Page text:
In the fall of 2018, we will elect or re-elect all of the members of the House and about one third of the Senate. Will the voters make sure that the candidates for the House and Senate stake out a position on taxation and spending that recognizes the distinctions drawn above? If not, why not? Think about it. Our security and prosperity and those of our children and grandchildren might depend on it.

    source: http://www.americanthinker.com/arti...alyptic_predictions_on_trumps_tax_reform.html
     
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  2. searcher

    searcher Mother Lode Found Site Supporter ++ Mother Lode

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    Trump Tax Plan Already Causing Massive Amounts Of Horseshit To Trickle Down Into Steve Mnuchin’s Mailbox
    By Heisenberg

    2 Comments / Dec 26, 2017 at 10:54 AM

    Over the weekend, Robby Strong, a clinical psychologist with the County of Los Angeles Department of Mental Health, hand-delivered a Christmas present to the Bel-Air residence of Steve Mnuchin.

    That present: a gift-wrapped box of literal horse shit along with a greeting card that read as follows:

    Dear Mr. Mnuchin & Trump, we, the American people are returning the ‘gift’ of the Christmas tax bill. Because it’s complete and utter horseshit. Warmest Wishes, The American People.

    Prior to dropping the box off in Bel-Air, Strong posted pictures of the card (and the horse shit) on Facebook:


    [​IMG]


    “I was talking to a friend about the tax bill and we were both complaining about how it’s total horse shit,” Strong would later say, before explaining that one of his other friends who was present for the start of the revolution has a horse ranch in Sylmar. “I wrapped it up Christmas style,” he added, noting that he “wanted it to be nice and festive.”

    Before delivering the box, he posted the following message on Facebook:

    I need someone to ride along and document my Secret Santa project. I’m going to hand deliver boxes of horse shit to Steve Mnuchin over in Beverly Hills. Because if money is free speech, so is horse shit. PM me. We’ll go down in the anals of history. No disguises, no fake names. Totally owning this one. You’re only powerless if you do nothing!!!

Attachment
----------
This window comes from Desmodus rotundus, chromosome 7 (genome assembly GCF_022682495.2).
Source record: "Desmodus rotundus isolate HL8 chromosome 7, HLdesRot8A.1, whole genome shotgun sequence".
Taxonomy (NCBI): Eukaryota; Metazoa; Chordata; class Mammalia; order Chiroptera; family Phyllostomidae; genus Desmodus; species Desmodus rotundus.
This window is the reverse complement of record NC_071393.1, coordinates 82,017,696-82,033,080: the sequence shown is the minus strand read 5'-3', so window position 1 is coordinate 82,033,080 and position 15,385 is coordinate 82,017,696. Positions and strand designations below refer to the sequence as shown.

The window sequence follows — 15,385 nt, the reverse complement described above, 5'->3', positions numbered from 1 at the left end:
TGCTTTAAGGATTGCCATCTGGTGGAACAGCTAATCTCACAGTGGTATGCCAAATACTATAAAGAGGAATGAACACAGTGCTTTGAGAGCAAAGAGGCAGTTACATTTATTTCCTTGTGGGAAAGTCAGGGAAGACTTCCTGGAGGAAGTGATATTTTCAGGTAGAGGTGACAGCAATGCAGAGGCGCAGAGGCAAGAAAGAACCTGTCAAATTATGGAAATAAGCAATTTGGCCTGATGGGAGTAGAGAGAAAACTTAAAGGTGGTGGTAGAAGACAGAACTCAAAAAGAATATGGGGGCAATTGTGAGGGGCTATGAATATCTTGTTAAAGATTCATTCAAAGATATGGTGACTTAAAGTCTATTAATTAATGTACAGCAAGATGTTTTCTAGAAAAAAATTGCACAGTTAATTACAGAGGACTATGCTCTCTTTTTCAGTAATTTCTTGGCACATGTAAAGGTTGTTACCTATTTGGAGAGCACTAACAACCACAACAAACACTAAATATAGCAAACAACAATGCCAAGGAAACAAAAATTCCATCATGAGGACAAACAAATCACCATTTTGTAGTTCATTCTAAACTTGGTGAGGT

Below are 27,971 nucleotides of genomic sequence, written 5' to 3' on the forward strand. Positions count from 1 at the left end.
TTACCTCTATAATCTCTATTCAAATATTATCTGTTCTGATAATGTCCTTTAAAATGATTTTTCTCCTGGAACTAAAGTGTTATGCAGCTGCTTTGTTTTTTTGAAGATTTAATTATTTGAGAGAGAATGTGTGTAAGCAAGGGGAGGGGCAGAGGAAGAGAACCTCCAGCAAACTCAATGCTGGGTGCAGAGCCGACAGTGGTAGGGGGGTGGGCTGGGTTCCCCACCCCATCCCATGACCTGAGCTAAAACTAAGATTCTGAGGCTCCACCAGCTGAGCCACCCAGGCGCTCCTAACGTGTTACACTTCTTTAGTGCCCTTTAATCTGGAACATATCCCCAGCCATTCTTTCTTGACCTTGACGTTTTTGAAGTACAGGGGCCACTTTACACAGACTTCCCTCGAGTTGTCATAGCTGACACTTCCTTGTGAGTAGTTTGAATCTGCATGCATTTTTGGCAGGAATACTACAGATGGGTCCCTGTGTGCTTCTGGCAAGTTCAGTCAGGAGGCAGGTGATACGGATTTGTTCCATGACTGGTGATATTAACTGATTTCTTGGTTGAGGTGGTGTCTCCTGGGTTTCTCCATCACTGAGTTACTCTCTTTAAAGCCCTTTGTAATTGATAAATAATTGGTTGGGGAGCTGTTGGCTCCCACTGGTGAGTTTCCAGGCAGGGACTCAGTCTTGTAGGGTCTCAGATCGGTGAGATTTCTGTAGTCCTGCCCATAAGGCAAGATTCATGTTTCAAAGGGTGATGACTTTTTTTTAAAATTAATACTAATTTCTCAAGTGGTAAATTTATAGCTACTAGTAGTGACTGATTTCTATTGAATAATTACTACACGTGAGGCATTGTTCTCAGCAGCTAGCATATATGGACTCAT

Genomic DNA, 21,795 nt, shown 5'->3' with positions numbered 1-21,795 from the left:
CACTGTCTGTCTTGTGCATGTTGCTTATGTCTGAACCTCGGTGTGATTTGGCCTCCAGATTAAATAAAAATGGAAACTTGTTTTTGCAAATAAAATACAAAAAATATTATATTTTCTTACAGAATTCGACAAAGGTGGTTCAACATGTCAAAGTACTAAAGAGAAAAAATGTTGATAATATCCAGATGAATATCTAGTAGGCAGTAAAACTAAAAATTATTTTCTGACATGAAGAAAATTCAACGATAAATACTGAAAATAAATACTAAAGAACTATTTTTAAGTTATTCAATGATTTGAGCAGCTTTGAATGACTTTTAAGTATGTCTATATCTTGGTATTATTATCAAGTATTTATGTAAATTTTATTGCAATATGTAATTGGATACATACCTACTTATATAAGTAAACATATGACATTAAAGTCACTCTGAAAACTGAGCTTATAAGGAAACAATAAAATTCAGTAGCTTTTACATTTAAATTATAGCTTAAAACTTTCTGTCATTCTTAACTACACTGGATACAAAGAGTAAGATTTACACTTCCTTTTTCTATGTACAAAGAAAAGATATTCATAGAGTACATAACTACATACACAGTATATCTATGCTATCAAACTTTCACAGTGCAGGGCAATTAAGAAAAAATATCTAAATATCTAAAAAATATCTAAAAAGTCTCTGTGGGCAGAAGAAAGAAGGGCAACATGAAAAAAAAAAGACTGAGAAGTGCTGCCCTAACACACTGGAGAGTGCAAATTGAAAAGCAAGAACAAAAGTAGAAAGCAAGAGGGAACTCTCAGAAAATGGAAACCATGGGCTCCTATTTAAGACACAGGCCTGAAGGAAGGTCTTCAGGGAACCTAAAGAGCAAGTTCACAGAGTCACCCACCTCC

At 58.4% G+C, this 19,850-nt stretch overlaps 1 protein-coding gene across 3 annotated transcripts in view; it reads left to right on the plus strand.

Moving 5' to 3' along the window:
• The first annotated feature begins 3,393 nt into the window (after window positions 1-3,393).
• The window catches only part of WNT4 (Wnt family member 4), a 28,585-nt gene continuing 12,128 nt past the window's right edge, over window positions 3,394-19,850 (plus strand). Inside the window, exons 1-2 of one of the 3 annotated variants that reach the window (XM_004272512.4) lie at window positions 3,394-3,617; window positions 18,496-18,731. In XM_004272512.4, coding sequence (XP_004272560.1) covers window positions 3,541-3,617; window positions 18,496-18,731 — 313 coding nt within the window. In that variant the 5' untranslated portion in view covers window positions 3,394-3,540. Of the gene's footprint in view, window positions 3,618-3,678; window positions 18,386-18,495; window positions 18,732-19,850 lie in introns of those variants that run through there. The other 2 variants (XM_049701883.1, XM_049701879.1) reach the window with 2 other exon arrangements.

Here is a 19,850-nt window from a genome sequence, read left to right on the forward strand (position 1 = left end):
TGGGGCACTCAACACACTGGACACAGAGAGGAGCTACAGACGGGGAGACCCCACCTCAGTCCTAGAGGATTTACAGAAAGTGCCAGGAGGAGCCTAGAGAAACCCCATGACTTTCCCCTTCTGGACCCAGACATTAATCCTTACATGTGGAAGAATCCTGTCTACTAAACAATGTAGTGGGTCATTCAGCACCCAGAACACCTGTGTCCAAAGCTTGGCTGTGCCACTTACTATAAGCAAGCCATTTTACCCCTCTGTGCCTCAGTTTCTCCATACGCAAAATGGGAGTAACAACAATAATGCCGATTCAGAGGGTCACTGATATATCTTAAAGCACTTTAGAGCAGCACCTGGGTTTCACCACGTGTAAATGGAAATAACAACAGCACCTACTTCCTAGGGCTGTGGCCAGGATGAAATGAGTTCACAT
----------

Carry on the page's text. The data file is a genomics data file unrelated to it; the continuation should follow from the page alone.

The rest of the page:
Well, the bomb squad was not amused and neither was the Secret Service, but ultimately, he’s not expected to face charges because hand-delivering horse shit isn’t a crime. “It was a gift-wrapped package of poo,” Strong said Sunday. “Is there a law that you can’t drop off a box of poo? Not really.”

    Yes, “not really.” And it’s a good thing, because if that were a law, it seems likely that working class families would have a case against the GOP and Donald Trump. Simply put, for low income Americans, the tax bill does indeed resemble “a gift-wrapped package of poo” (to quote Strong again).

    Here’s the thing. I don’t begrudge the wealthy the benefits that are set to accrue to them from the tax bill, nor do I think it’s some kind of crime against humanity to encourage corporations to buy back more stock and further enrich shareholders.

    Rather, the problem with this bill is the dishonesty inherent in the sales pitch. Back on November 29, in a speech to an invitation-only crowd in Missouri, Trump said this about the tax plan:

    This is not good for me. Me, it’s not so — I have some very wealthy friends. Not so happy with me, but that’s OK. You know, I keep hearing Schumer: ‘This is for the wealthy.’ Well, if it is, my friends don’t know about it.

    Obviously, that is absurd. And underscoring the absurdity was an eyewitness account of Trump telling members of his Mar-a-Lago club that “you all just got a lot richer” at a dinner on Friday night.

    This administration is mind-bogglingly tone deaf. Not only has there been no attempt to even nibble around the edges of the truth when pitching this tax plan, they’ve seemingly gone out of their way to create horrible optics.

    I would say it’s not lost on Steve Mnuchin that part of the reason he ended up with a package of horse shit on his driveway is due to the fact that last month, he let a picture of himself holding up a sheet of actual dollar bills bearing his actual signature escape onto Twitter right in the middle of the extraordinarily contentious debate about the tax plan, and that picture featured Louise Linton striking the most nefarious pose imaginable as she sneered at camera while clutching the newly-printed money with one black-gloved hand. But I’m not entirely sure that would be accurate. That is, maybe it is lost on Mnuchin.